A few of my cronies shared screens yesterday evening to discuss “post retirement issues”. I think it was the alert Mark Thompson who pointed out that “post retirement” comes death so we decided “in retirement” was a better phrase. The point is a good one, retirement is not a date but a change in the way we spend our time. And how we spend our time is linked to how we get paid as we switch from a reliance on a pay-cheque to a reliance on an age-wage, whether that be a formal pension , a reservoir capital or income from owned assets such as property.
Despite personal pensions having been around for nearly 35 years, they have not produced the wealth that might have been expected when Norman Fowler dreamt them up in the mid 1980s. This is because few employers have sponsored them as they have chosen to sponsor defined benefit pension schemes – with meaningful contributions and because those without access to any form of employer sponsorship have chosen not to divert a proper amount of earned income into retirement savings. Relative to expectations, personal pensions have been a failure and they are not today the central building block of people’s retirement planning , my generation of advisers had hoped they would be.
But they have become essential to the mass-affluent. SJP has 300,000 of its customers drawing down from their self-invested personal pension. They are the Daddy of the SIPP providers and along with Hargreaves Lansdown and AJ Bell, dominate the market for wealth. Most wealthy people use financial advisers , though it’s interesting to see Vanguard entering the market with a SIPP that it claims is the lowest cost platform for those with less than £100,000 to drawdown. I will be reporting on its IGC’s first report which has just been published.
Like Pension Bee, Vanguard is not pretending to know its customers well enough to offer them advice, so instead of advice comes guidance in the form of investment pathways which lead investors either to an annuity, to short-term encashment , to drawdown or to the roll-up of the fund to leave as a legacy. Vanguard’s chair was able to send a copy of its Chair Statement to all who had chosen to follow the pathways, not such a proud boast when to date only 5% of Vanguard’s mature customers are following these pathways . I am told that together they would not full a double decker bus.
The take up of pathways is not of course obligatory and those who choose to self-invest are likely to self-select a retirement strategy without advice or guidance. This is the paradox of personal pensions; they have become the financial playground of those who know how to use the financial services industry . As Lawrence Churchill, Vanguard’s IGC Chair puts it
Vanguard believes (and the IGC has seen no evidence to
challenge this belief) that its customer base is likely to be
weighted to the mass affluent and high net worth cohorts
who are likely to be investing only part of their total wealth
with Vanguard and whose investment beliefs coincide with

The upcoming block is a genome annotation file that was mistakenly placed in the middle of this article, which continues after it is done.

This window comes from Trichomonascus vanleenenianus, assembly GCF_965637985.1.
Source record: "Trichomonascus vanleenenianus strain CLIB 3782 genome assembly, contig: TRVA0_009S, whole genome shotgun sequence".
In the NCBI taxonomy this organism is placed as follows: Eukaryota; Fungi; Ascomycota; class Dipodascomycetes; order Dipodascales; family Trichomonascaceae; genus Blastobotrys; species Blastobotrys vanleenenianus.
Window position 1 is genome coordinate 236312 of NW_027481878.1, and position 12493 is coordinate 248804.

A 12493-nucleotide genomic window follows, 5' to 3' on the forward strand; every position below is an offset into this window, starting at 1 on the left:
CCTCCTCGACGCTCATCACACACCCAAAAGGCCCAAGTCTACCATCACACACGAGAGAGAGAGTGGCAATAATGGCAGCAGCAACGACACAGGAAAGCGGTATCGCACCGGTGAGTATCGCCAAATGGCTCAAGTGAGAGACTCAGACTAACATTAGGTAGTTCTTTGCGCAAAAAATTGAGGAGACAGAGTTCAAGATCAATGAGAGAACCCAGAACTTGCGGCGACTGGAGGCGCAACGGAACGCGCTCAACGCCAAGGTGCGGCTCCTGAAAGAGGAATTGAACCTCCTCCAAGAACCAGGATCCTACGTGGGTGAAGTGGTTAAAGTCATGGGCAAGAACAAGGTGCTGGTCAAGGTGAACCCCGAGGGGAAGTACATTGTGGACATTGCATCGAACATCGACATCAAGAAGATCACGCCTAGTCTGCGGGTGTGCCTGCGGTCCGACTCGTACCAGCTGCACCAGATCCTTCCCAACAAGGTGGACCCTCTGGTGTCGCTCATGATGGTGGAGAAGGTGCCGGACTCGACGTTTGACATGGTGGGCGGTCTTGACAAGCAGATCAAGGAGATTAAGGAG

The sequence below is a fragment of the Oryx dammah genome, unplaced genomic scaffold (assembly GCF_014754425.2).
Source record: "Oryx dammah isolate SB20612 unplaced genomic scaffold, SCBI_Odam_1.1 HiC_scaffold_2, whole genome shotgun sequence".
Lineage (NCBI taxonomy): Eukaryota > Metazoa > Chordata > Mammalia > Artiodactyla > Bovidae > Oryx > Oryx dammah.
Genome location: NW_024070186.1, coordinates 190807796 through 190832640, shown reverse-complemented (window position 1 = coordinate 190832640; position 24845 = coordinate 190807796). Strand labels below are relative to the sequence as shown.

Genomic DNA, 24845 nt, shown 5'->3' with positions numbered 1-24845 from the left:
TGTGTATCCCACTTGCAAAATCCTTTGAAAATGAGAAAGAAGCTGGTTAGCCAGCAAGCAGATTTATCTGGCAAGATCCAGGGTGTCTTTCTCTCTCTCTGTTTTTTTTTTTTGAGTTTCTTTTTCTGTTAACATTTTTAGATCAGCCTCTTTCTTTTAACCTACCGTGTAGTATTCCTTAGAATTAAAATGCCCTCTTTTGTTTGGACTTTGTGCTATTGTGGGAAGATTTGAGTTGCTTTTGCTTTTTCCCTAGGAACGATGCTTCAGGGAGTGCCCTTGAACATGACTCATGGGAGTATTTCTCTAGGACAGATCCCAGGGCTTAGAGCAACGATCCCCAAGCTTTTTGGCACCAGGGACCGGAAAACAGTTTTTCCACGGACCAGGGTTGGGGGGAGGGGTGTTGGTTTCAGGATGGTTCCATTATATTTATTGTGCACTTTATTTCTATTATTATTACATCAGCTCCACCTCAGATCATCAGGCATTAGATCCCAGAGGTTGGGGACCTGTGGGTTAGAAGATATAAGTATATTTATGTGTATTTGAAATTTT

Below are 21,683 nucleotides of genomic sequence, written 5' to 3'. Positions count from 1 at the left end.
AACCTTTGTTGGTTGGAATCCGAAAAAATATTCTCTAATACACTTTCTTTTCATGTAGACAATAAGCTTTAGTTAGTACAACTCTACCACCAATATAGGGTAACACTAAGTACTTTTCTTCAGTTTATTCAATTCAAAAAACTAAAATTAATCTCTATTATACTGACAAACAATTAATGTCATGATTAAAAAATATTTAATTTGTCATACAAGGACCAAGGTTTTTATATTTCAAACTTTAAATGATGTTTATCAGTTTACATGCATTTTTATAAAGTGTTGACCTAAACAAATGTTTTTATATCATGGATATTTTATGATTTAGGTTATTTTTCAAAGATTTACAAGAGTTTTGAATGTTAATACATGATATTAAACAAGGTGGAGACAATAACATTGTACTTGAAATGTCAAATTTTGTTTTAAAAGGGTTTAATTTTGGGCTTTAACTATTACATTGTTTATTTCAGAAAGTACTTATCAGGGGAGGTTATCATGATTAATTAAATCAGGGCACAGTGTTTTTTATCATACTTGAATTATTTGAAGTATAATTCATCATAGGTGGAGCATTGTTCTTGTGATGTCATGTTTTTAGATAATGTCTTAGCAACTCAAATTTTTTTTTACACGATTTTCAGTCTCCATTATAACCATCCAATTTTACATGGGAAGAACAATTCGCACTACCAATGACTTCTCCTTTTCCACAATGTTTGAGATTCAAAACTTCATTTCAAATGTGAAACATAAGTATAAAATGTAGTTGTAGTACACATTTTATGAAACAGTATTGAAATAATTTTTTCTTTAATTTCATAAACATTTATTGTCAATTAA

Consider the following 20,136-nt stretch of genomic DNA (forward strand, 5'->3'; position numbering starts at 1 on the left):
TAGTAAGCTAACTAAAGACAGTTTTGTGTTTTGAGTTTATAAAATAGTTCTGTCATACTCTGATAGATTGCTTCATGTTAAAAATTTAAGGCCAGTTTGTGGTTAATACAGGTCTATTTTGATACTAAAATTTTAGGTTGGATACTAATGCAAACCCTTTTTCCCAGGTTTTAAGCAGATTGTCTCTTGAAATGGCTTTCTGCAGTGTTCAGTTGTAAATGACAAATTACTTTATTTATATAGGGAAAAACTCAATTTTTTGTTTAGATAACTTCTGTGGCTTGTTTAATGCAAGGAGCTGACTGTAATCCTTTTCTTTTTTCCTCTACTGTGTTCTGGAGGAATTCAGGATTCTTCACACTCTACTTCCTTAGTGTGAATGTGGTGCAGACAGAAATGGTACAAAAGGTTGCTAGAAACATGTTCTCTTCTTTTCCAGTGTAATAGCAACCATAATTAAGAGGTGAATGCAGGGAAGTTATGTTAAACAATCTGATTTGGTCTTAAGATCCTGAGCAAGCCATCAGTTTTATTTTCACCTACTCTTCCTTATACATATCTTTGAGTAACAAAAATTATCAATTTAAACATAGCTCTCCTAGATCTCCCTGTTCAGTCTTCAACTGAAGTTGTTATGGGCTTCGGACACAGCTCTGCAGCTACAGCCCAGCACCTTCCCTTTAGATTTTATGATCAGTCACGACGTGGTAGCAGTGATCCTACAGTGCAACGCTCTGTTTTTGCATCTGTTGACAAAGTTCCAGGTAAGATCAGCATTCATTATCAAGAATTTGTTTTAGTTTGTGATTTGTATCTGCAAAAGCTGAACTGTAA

the funds which Vanguard offers
It is surprising that , despite the market evidence being to the contrary, the Government and in particular the regulator of personal pensions – the FCA – continue to promote “choice” as a key way to get personal pension savers best value. The Money and Pensions Service has re-launched a price comparator for the various market offerings (it doesn’t include Vanguard)
I am not (here) going into the rights and wrongs of this kind of guidance but I do wonder what demand there will be from personal pension savers for shopping around.
Shopping on price assumes uniform value which is a dangerous assumption when you consider the variability of outcomes from the strategies behind these investment pathways. Indeed the reason for the FCA requiring the providers of these pathways to have independent governance committees is to ensure that savers get value for their money.
We are expecting to hear any day now, what the FCA and tPR’s latest thinking is on the assessment of value (it is well over a year since it consulted with us on this subject).
I hope that in their response , they will make clear suggestions that ensure that people who are using investment pathways do not have to shop around but can be assured that the investment pathways offered on a non-advised product like the Vanguard or Pension Bee SIPP are fit for purpose and can demonstrate value as well as price.
But there remains for me a more fundamental problem with personal pensions, advice , guidance and pathways and that’s to do with the financial literacy of the bulk of the nation that is simply not up to making choices on which pathway to follow, let alone which pathway provider to use. The very use of the word “investment” scares the hell out of many non-financial fold who do not want to invest and are quite happy with saving and getting paid a wage from their savings when the time comes to stop working.
Most people do not want to make investment decisions about their retirement savings. If those who have the wealth to be advised, choose to pay advisers to help them make these decisions, how do we expect those excluded from advice to take these decisions on their own?
What is needed is a default pathway for small pots which converts pots into pensions in a cost-effective and dependable way. This is what commercial master-trusts should be thinking about. And they should not be limiting their thinking to consolidating failing DC schemes, they should be thinking about offering a safe haven product for the millions of small pots that are in need of conversion to a wage for life solution. This is where CDC becomes properly useful.
Most people don’t want or need choice , they need someone to take their hand and show them how to replace the income they got from work with income they get from savings. It is as simple as that.
The right path for your personal pension pot – is a pension.